St. Francis Xavier (Francisco do Yasu y Javier ) was born in a royal family on April 7, 1506 in Spain and he was the fifth and last child to his parents. He was called in the name, Francisco. Since his family name was Xavier, he was called as Francis Xavier as well. In the year 1515, his father died when he was nine years old. Francis Xavier was interested in preaching. He did his higher studies in " The University of Paris" and his family members expected that after finishing his studies he would return home, but he took to preaching Christianity. During his studies he got friends with another student Peter Baber from Italy. With his help, he learned Latin. Another of his friend was Inigo called as Ignatius of Loyola. Under the leadership of Ignatius, seven students from Parparak College spread out to preach Christianity. One among them was Francis Xavier and these seven were the founders of the group, Jesuits. Francis Xavier was awarded the title of priest in the year 1537.
In the year 1541, he started his journey from Spain to India. En route, he stayed in Africa with Saint Thomas for some days and finally reached Goa in the year 1542.There he met patients, prisoners and poor people. In the same year he travelled to Manappadu near Tiruchendur in south Tamil Nadu and started preaching there. During that time, he used to visit Kottar in nearby Kanyakumari district. During that time, he helped the Travancore king in defeating a Pandya king. As a reward in return, the king facilitated Francis Xavier in his missionary activities. Hence Kottar became a centre for Francis Xavier's missionary service.
In 1552, he went to Kochi and again to Goa. From there, he wanted to move on to China. On his way to China on sea, he fell ill and on December 3, he breathed his last on a small island (Changchuen) . In Dec 3, 1552 the Saint died at the age of 46 years, seven months and twenty six days, of which he had spent 10 years and 7 months minus 4 days in Asia. He was in the islands off the coast of China where he wished to enter and spread the Gospel, when he fell ill with a fever which lasted 13 days. He finally succumbed in the night between Dec 2 and Dec 3, praying quietly, invoking the Holy Trinity.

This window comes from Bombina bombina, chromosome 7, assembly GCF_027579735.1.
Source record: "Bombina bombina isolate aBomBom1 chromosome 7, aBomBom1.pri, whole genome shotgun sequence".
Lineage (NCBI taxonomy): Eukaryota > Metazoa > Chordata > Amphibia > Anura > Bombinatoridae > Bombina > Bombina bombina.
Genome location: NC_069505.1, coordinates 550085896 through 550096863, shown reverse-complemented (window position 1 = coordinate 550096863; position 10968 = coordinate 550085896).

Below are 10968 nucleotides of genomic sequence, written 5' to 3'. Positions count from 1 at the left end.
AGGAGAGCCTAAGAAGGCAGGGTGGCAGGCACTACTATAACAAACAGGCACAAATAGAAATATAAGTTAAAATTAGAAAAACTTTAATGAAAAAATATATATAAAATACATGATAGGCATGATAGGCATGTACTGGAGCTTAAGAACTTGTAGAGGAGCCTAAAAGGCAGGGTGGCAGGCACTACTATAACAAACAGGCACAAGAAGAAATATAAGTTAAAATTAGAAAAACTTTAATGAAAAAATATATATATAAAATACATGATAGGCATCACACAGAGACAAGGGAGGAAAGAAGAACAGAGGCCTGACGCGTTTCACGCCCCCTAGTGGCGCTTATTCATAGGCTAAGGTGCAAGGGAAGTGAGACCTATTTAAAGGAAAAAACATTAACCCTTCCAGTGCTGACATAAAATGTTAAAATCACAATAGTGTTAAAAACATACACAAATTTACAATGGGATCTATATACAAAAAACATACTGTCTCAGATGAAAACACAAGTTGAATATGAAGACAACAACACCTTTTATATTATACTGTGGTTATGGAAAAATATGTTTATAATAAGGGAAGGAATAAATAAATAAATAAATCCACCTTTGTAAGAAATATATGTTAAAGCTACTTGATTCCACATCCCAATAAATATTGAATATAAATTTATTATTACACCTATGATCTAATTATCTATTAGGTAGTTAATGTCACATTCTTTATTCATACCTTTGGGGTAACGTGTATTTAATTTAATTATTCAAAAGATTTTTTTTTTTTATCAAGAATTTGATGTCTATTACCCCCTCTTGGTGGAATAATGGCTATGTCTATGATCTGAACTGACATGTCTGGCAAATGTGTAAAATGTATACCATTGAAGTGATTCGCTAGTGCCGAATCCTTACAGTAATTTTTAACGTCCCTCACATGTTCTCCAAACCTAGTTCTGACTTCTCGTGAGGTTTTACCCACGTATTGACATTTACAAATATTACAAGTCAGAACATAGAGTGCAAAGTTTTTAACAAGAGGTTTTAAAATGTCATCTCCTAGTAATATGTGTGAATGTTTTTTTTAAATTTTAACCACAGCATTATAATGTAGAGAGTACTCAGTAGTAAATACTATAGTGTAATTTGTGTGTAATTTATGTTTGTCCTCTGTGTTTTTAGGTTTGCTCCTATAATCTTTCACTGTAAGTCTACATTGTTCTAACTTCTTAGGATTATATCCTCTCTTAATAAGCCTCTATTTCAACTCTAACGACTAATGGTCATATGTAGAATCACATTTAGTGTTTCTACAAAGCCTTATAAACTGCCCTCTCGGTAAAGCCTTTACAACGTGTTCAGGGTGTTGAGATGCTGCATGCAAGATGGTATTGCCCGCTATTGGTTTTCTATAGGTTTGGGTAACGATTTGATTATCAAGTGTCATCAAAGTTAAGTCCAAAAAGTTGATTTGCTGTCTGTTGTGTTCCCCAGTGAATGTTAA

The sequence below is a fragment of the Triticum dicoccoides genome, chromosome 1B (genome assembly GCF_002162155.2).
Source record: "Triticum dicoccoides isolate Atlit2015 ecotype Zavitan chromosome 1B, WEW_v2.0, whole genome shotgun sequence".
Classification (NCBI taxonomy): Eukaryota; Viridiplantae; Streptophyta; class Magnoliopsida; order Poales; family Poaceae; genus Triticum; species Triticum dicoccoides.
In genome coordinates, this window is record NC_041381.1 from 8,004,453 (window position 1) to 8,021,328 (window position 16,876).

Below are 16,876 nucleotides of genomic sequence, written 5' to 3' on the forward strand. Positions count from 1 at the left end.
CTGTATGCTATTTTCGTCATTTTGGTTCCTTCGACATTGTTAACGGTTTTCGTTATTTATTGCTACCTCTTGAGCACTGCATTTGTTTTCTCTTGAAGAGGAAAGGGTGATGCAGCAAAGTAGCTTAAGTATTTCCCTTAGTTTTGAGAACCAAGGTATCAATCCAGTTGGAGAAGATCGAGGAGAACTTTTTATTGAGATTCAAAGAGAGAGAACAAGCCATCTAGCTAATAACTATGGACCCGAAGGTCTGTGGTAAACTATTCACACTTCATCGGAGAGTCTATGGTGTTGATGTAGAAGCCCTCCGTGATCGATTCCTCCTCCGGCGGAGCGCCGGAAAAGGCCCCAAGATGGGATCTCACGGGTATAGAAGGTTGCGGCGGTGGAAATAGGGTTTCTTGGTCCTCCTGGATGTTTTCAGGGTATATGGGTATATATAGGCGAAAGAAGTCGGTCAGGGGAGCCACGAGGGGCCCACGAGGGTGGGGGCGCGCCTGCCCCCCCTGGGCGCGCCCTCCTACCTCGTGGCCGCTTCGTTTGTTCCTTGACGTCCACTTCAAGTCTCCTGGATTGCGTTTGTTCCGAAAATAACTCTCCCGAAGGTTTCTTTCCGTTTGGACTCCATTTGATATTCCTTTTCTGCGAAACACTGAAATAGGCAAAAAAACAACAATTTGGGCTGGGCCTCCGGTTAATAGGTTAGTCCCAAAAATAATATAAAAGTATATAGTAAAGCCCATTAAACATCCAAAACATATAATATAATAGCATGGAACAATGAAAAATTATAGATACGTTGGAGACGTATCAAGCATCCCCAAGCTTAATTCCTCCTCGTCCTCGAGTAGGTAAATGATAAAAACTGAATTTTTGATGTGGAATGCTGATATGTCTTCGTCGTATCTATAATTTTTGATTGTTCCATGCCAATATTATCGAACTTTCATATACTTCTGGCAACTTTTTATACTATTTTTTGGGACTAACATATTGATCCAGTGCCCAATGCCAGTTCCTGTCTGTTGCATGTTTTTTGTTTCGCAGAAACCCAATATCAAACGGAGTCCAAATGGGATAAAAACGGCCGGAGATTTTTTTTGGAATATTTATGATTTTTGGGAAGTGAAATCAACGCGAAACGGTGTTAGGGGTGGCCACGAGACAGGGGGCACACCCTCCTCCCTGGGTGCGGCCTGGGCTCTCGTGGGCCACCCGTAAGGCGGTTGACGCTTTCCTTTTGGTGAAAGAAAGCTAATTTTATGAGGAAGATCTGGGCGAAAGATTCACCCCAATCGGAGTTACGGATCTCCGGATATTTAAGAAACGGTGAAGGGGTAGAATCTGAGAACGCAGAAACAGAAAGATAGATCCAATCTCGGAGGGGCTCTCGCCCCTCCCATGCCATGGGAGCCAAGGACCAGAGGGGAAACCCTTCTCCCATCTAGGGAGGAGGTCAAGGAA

The next day his body was given a lowly burial of the poor, on the beach of Sancian off the coast of China. Only four persons were present at the grave: Antonio the Chinaman, two servants to dig the grave, and a fellow Portuguese, Francisco Sanches. They had decided to pack the body with lime as it would consume the flesh and leave only the bare bones in the event it would be decided to transport the remains back to Goa.
Then in Feb 17, 1553—the body was exhumed to see if it was fit for transport to Malacca and then to Goa. They were amazed to find the body without any sign of decay or corruption. A piece of flesh was cut from above the left knee, from which it gushed blood as if from a living person. They took the body in an open coffin and filled it with lime, hoping the open sea would help the lime do its work decomposing the flesh quicker.
Later during March 22, 1553—the body reached Malacca where there was a Jesuit mission where Xavier often preached and taught. They had a Mass for the dead for him there. When they removed his body from the lime in order to place him in a grave which had been hollowed out of rock near the high altar, they found the body as fresh as someone who had died but yesterday. Without even removing the lime which had stuck to the body and clothes, the servants had placed the body without a coffin as was the custom of the place, with nothing but a handkerchief thrown over the face. As the grave was found to be too short, they pressed the head over the breast, thus breaking the neck. This position of the head has remained ever since. They then filled the grave with earth and thumped it down with heavy weights, thus inflicting further injuries to the body.
In August 5, 1553 Fr. Juan de Beira, successor Francis in the Molucca missions could not leave the Malaccas without seeing the remains of his former superior and model. He and Diogo Pereira, in the dead of night, had the grave opened and the body taken out. To their great astonishment the body was still fresh, showing no signs of corruption, though the burial had left its marks on the body : the nose was crushed, there were bruises on the face and a sharp stone had made a wound on the left side. Finally it dawned on these guys such a life like body should not again be consigned to a grave. They secretly removed it, closing the grave up behind them. They laid the body in a new coffin and clothed it in the rich linen that Francis Xavier had meant to bring as presents to the Emperor of China. Thus he lay in secret until it was placed on board a ship to Goa, Dec 11, 1553.